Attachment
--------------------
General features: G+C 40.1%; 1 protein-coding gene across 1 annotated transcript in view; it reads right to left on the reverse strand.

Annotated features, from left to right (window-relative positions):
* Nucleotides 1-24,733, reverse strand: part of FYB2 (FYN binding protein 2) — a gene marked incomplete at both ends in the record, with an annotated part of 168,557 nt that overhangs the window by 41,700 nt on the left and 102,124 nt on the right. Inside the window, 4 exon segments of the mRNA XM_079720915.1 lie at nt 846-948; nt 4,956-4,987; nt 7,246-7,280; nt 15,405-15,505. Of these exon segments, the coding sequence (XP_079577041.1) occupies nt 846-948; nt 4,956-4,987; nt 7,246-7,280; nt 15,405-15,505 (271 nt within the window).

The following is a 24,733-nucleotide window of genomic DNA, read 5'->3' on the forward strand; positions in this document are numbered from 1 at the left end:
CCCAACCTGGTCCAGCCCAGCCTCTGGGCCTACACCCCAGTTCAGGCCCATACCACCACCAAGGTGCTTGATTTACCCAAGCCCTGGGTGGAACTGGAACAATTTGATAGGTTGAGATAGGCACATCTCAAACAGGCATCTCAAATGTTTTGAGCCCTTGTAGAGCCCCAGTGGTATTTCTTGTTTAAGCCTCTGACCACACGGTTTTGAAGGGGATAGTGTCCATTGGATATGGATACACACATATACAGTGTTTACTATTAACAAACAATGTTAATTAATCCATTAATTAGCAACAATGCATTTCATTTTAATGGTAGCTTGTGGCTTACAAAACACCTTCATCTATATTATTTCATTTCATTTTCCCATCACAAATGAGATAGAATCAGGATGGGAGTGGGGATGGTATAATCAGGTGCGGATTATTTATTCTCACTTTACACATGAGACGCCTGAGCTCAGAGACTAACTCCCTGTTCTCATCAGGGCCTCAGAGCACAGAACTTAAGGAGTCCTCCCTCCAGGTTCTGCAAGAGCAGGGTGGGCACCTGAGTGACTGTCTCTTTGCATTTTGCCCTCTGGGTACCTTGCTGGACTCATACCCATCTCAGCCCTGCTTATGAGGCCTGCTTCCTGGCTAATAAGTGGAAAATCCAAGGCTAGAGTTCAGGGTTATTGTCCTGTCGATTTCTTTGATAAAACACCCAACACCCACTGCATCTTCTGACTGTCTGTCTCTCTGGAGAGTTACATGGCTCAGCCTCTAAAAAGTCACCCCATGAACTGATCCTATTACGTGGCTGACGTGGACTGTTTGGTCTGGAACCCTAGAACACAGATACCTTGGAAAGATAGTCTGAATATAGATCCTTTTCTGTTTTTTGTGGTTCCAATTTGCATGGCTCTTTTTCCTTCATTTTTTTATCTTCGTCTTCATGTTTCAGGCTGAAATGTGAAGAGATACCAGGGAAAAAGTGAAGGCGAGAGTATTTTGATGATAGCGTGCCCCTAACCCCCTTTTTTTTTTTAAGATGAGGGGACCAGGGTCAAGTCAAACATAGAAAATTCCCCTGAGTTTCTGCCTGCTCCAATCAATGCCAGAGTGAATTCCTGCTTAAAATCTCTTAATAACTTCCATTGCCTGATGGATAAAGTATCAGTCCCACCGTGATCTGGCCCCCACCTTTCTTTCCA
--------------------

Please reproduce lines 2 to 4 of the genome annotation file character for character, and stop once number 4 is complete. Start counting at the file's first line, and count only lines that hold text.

Annotated features, from left to right (window-relative positions):
* Nucleotides 1-24,733, reverse strand: part of FYB2 (FYN binding protein 2) — a gene marked incomplete at both ends in the record, with an annotated part of 168,557 nt that overhangs the window by 41,700 nt on the left and 102,124 nt on the right. Inside the window, 4 exon segments of the mRNA XM_079720915.1 lie at nt 846-948; nt 4,956-4,987; nt 7,246-7,280; nt 15,405-15,505. Of these exon segments, the coding sequence (XP_079577041.1) occupies nt 846-948; nt 4,956-4,987; nt 7,246-7,280; nt 15,405-15,505 (271 nt within the window).

The following is a 24,733-nucleotide window of genomic DNA, read 5'->3' on the forward strand; positions in this document are numbered from 1 at the left end: